And yet, it was not enough. There was no way for me, in all these years, to express how gravely I felt your loss. My tears have not quenched my burning thirst for you, never satisfied my yearning nor enabled me to reach you, lying on the seafloor, too far to find. Your youthful laugh, dear Mari, haunts me, for I can still hear it in the wind and smell it in the waves which you adored more than anything, for you are still there; I can see your face in the water.

After you were taken, the waves no longer laughed or played, the wind no longer blew happily. The sea was dead and silent, regretting its ignorance, feeling my pain when I came to the pier where you were stolen from me, hating itself for what it did to you. The air itself is dead! Your name meant the sea; you were a part of it, and it was a part of you. The stars and the sun knew. They knew, and I knew. You are now resting, as a spirit in the froth and the foam, keeping those less-fortunate like you from missing the wind, sharing your laugh with the others taken. A spirit keeping those from slipping, from coming too close. 

You abound in the sea. You are limitless, weightless, fearless, the most compassionate of all. Your jewels are the bubbles, your raven hair is the weeds, your eyes are the coral, your laugh rolls with the waves onto the beach, embedding itself into the sand for others to enjoy. 

You are always there, watching me, crying because we are separated for it is truely “until death do us part”. 

I am writing this to you now, on my deathbed. The doctor tells me I have only a day or so left to live, maybe less, and since I have no way to contact you, my Mari, I fear we will not see each other again until we are joyfully reunited in the afterlife, although I know that you will find this one day. Know that my soul will be one of the trillions of stars looking down on this world, on you, watching you.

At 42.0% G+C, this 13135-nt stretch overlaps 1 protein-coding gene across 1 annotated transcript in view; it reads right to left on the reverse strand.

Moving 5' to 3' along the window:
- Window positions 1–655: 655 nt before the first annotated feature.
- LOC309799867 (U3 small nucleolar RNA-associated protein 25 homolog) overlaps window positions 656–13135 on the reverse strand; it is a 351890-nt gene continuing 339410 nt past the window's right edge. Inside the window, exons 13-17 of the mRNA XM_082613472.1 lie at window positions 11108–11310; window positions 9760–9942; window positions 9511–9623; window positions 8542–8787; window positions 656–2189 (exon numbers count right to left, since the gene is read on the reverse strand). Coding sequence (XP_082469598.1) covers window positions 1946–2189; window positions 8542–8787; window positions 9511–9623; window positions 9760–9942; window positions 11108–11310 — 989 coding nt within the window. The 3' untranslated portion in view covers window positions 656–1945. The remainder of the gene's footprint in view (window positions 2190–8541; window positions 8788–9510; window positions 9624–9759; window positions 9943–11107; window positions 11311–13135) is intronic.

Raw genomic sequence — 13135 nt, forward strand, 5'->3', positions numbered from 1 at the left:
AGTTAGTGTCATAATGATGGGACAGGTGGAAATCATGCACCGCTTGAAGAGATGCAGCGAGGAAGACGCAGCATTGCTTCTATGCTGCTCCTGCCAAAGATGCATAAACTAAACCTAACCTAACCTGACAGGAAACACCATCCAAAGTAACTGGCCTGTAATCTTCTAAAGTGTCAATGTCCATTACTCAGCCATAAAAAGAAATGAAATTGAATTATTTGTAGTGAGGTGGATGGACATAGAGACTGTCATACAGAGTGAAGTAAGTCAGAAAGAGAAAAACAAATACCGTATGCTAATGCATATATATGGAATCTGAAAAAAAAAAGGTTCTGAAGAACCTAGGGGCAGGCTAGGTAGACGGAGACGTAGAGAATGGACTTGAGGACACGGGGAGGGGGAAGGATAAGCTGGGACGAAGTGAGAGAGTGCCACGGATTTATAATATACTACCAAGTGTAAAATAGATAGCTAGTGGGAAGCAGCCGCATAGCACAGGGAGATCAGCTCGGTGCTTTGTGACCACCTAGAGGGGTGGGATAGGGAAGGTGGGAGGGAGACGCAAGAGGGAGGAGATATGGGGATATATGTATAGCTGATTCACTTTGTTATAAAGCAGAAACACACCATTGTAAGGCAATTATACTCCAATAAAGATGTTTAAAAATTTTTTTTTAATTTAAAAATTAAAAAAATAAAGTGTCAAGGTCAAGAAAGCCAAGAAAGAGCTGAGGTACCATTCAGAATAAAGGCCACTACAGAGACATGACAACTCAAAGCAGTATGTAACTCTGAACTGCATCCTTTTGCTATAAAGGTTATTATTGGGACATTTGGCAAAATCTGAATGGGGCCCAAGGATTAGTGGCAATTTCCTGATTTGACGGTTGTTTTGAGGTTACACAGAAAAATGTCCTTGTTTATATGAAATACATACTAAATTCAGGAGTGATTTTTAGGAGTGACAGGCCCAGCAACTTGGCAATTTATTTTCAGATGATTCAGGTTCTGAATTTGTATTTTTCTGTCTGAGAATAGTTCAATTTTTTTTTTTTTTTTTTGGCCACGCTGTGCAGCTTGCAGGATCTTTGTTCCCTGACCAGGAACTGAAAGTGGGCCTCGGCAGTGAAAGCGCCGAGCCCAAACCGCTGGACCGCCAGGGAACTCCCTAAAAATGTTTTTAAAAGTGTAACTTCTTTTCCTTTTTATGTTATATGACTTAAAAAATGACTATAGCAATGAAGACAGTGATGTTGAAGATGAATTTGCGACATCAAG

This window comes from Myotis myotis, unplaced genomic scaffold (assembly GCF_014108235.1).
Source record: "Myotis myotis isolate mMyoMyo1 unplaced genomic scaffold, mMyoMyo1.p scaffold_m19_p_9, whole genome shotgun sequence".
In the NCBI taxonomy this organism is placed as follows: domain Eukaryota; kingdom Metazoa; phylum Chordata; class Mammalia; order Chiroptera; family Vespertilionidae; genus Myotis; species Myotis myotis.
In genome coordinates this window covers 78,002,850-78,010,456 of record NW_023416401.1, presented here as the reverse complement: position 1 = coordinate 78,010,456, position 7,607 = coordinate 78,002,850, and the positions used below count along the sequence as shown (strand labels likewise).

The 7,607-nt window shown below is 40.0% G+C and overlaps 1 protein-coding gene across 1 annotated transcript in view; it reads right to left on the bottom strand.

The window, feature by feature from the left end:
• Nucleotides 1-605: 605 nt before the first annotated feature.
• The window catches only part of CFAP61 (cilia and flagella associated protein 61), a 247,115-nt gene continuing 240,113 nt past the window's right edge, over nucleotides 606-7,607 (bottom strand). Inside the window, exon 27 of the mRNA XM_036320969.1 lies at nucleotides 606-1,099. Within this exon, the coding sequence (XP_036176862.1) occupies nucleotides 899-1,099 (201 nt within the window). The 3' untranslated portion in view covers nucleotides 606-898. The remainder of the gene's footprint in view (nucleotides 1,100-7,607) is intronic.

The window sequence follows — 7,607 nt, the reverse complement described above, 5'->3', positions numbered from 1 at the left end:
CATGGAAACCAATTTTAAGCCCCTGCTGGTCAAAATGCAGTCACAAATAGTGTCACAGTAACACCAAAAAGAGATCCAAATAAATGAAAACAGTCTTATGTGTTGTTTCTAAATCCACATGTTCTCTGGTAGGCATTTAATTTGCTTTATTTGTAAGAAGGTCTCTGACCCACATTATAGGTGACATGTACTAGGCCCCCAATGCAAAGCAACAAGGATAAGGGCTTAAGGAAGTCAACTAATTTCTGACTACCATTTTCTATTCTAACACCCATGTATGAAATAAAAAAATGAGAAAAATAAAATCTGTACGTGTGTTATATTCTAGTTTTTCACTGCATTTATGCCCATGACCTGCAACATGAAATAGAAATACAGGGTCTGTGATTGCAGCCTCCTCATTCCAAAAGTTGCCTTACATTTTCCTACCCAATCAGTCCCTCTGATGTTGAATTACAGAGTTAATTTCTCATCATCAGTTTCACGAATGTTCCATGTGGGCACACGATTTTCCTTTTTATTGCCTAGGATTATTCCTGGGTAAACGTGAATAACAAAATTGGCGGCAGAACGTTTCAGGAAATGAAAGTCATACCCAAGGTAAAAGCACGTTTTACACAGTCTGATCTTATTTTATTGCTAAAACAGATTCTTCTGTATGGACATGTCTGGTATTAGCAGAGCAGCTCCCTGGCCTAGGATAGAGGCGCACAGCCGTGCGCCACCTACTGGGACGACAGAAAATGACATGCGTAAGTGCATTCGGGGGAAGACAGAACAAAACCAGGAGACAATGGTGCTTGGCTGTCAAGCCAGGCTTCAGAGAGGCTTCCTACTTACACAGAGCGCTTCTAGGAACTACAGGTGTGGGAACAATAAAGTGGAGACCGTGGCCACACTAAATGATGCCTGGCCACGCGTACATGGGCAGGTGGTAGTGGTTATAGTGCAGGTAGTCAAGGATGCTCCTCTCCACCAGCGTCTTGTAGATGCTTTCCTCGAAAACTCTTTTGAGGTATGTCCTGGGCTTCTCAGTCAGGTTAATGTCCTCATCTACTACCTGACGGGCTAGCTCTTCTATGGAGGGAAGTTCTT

I will never forget...

It stopped abruptly.

Tears welled in her eyes, blurring the last words. She forgoed wiping them away, allowing them to roll down her cheeks. Looking up, she could see the stars through a vast hole in the roof, twinkling at her, daring her to try and fix things. Among them, she knew, was his soul, watching her just like he promised. 

The sea had taken her from him, his star. Then the stars, those cursed stars had stolen him, the only thing in the world she still cared about. 

In a daze, she stumbled out of the lighthouse, clutching the letter, his last words, to her chest. She stared at the sea, the surf gently breaking against the rocks and sand, the empty, black abyss. With a mighty WHOOSH, water and foam rocketed into the sky, twisting and churning. It arced, racing towards the pier. 

She had left, believing her heart lied with the sea. And when she returned at long last, she was too late. So she was going to wipe any existence of her former life away. 

The torrent crashed into the building, submerging the cliff on which it was built. The already crumbling structure collapsed in a moment and the tower, along with any trace of its presence, disappeared, washed away by her grief. 

The lighthouse, always a guiding light to the ships in the sea, would never be lit again. 

Once the tide receded back to its proper place, leaving Mari standing alone on the foundation of her home, a strange shift in the air chilled the bones of the earth. She looked up at the sky again, heart racing as one by one their lights blinked out, like ink on a page overcoming any art. 

Only one left, and she knew, knew it had to be his. 

Then it too faded into nothingness, leaving her alone. 

Note: Mare is sea in Latin. :)

March 01, 2021 21:51